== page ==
$\displaystyle S=\frac 6x-\ln \left(1-\frac 6x\right)-\frac 6x+\frac x6 \cdot \ln \left(1-\frac 6x\right)+1$

$\displaystyle S=-\ln \left(1-\frac 6x\right)+\frac x6 \cdot \ln \left(1-\frac 6x\right)+1$

$\displaystyle S=\ln \left(1-\frac 6x\right) \cdot \left(\frac x6-1\right)+1$

Check it, because I'm quite tired and not really sure

Edit : I just saw that you wanted x=12...

$\displaystyle S(12)=\ln \left(1-\frac 12\right) \cdot (2-1)+1=\ln \left(\frac 12\right)+1=1-\ln 2 \quad \blacksquare$

!!!!!

4. 2nd:

$\displaystyle \sum_{n=3}^{\infty}\frac{n+1}{\sqrt[3]{n^4}\ln^4(n+1)}\sim\sum_{n=3}^{\infty}\frac{n}{n^ \frac{4}{3}\ln^4n}=\sum_{n=3}^{\infty}\frac{1}{n^\ frac{1}{3}\ln^4n}$

I don't know whether it more or less than $\displaystyle \frac{1}{n}$

3rd:

$\displaystyle \sum_{n=2}^{\infty}n^4\bigg(\frac{x^3n+4}{27n+\sin (2n)}\bigg)^n$

For $\displaystyle x\neq0$:

$\displaystyle \sum_{n=2}^{\infty}n^4\bigg(\frac{x^3n+4}{27n+\sin (2n)}\bigg)^n\sim\sum_{n=2}^{\infty}n^4\bigg(\frac {x^3n}{27n}\bigg)^n$

$\displaystyle \lim_{x\to+\infty}\sqrt[n]{|a_{n}|}=\lim_{x\to+\infty}\bigg|n^\frac{4}{n}*\f rac{x^3n}{27n}\bigg|=\bigg|\frac{x^3}{27}\bigg|$

$\displaystyle -3 < x < 3$

For x=3:
$\displaystyle \sum_{n=2}^{\infty}n^4\bigg(\frac{27n+4}{27n+\sin( 2n)}\bigg)^n\sim\sum_{n=2}^{\infty}n^4$
This one divergent

For x=-3:
$\displaystyle \sum_{n=2}^{\infty}n^4\bigg(\frac{-27n+4}{27n+\sin(2n)}\bigg)^n\sim\sum_{n=2}^{\infty }n^4\bigg(\frac{4}{27n}\bigg)^n$
Convergent.

For x=0:
The same as for x=-3.

Answer is $\displaystyle x\in[-3;3)$

5. Originally Posted by Rist
2nd:

$\displaystyle \sum_{n=3}^{\infty}\frac{n+1}{\sqrt[3]{n^4}\ln^4(n+1)}\sim\sum_{n=3}^{\infty}\frac{n}{n^ \frac{4}{3}\ln^4n}=\sum_{n=3}^{\infty}\frac{1}{n^\ frac{1}{3}\ln^4n}$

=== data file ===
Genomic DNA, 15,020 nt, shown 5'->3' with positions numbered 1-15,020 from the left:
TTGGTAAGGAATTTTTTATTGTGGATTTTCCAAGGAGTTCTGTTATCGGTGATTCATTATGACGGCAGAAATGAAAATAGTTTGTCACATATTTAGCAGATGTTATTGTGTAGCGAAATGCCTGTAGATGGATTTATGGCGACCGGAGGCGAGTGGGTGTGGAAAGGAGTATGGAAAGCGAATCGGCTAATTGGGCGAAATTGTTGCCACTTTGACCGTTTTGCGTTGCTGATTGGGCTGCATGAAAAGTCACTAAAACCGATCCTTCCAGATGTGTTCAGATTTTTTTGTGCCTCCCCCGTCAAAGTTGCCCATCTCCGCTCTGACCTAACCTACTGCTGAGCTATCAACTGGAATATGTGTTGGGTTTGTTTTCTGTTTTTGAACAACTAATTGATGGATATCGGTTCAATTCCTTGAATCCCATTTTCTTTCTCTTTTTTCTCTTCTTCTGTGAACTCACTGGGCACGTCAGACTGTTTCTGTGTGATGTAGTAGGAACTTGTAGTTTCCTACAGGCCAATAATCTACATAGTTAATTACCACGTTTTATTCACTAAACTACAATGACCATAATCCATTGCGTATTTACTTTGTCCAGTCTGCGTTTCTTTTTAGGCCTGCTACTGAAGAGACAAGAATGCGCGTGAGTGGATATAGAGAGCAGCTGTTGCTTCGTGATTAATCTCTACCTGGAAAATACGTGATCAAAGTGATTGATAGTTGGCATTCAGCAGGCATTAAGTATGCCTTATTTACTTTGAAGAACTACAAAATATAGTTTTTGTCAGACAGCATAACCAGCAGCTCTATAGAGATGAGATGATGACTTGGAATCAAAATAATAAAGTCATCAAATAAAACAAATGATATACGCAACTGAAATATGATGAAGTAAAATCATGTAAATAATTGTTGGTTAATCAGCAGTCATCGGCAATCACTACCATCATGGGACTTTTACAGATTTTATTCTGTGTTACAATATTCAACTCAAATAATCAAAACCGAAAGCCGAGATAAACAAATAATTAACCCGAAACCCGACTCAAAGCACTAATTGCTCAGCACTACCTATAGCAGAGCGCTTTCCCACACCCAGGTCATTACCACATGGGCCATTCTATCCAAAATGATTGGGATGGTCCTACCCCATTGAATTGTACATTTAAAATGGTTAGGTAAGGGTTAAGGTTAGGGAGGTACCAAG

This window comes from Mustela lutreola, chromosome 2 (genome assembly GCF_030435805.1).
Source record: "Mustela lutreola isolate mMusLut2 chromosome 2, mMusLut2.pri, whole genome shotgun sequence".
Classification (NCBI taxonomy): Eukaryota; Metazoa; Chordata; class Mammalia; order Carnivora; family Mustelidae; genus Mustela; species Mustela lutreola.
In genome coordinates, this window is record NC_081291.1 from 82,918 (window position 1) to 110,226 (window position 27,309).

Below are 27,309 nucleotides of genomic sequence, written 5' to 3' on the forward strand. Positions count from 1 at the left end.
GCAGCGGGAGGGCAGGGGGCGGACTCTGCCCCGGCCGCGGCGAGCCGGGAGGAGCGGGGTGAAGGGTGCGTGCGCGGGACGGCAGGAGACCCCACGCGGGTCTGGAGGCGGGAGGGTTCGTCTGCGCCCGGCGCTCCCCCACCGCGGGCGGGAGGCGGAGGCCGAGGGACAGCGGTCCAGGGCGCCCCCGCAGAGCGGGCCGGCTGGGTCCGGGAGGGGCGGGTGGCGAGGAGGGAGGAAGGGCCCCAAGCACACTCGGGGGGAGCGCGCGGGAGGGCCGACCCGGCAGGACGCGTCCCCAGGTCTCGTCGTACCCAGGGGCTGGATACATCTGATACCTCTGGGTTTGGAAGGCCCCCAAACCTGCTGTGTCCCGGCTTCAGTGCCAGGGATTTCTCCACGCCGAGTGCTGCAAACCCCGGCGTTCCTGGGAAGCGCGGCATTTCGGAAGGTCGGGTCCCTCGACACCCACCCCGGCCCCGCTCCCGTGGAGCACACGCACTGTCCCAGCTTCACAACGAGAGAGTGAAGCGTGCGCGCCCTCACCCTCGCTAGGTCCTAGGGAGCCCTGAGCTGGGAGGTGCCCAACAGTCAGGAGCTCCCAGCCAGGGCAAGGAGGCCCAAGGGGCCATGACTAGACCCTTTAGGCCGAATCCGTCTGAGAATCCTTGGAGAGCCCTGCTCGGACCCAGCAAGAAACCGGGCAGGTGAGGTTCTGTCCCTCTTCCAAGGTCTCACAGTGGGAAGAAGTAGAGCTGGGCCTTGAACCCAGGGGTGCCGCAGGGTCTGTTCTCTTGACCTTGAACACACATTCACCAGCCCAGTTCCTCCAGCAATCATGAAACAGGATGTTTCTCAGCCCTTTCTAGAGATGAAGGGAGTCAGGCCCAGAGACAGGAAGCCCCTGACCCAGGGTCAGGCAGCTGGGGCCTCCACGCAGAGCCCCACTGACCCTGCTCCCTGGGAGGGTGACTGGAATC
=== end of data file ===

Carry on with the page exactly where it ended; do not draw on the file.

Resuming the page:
I don't know whether it more or less than $\displaystyle \frac{1}{n}$
Bertrand Series

At the bottom of the page, there is the result

6. Hi

Otherwise you can show it :

$\displaystyle \frac{\frac{1}{n^{\frac{1}{3}}\ln^4n}}{\frac{1}{n} }=\frac{n^{\frac{2}{3}}}{\ln^4n}\underset{\infty}{ \to}\infty$

This implies that for $\displaystyle n$ sufficiently large $\displaystyle \frac{\frac{1}{n^{\frac{1}{3}}\ln^4n}}{\frac{1}{n} }>1$ thus $\displaystyle \frac{1}{n^{\frac{1}{3}}\ln^4n}>\frac{1}{n}$.

7. Originally Posted by Rist

(...) and also I don't know anything about gamma-function, which Krizalid used in his solution. Anwser is 1-ln2, by the way.
$\displaystyle \sum_{n=1}^{\infty}\frac{6^n}{n(n+1)x^n}$
Let's see another method:

We'll use the Maclaurin expansion for $\displaystyle \ln(1-x)$ and the integral parameter $\displaystyle \frac1{n+1}=\int_0^1x^n\,dx.$ Put these together:

\displaystyle \begin{aligned} \sum\limits_{n\,=\,1}^{\infty }{\frac{1}{n(n+1)2^{n}}}&=\sum\limits_{n\,=\,1}^{\ infty }{\Bigg\{ \frac{1}{n2^{n}}\int_{0}^{1}{x^{n}\,dx} \Bigg\}} \\ & =\int_{0}^{1}{\left\{ \sum\limits_{n\,=\,1}^{\infty }{\frac{1}{n}\bigg( \frac{x}{2} \bigg)^{n}} \right\}\,dx} \\ & =-\int_{0}^{1}{\ln \bigg( 1-\frac{x}{2} \bigg)\,dx}, \end{aligned}

where the last integral can be calculated by standard techniques.

8. What about the 3rd one?

9. Originally Posted by Rist
For the last one we see that the root test gives

$\displaystyle |x|<3$

For $\displaystyle x=3$ try the n-th term test, actually try it for both.

10. $\displaystyle \sum_{n=2}^{\infty}n^4\bigg(\frac{x^3n+4}{27n+\sin (2n)}\bigg)^n\sim\sum_{n=2}^{\infty}n^4\bigg(\frac {4}{27n}\bigg)^n$
It's for all negative x. Is it correct? Because if it is, the answer changes to $\displaystyle x\in(-\infty;3)$

11. Originally Posted by Rist
$\displaystyle \sum_{n=2}^{\infty}n^4\bigg(\frac{x^3n+4}{27n+\sin (2n)}\bigg)^n\sim\sum_{n=2}^{\infty}n^4\bigg(\frac {4}{27n}\bigg)^n$
It's for all negative x. Is it correct? Because if it is, the answer changes to $\displaystyle x\in(-\infty;3)$
You messed up on the asymptotic equivalence, you inexplicably dropped the n in the numerator in the quantity raised to the nth power.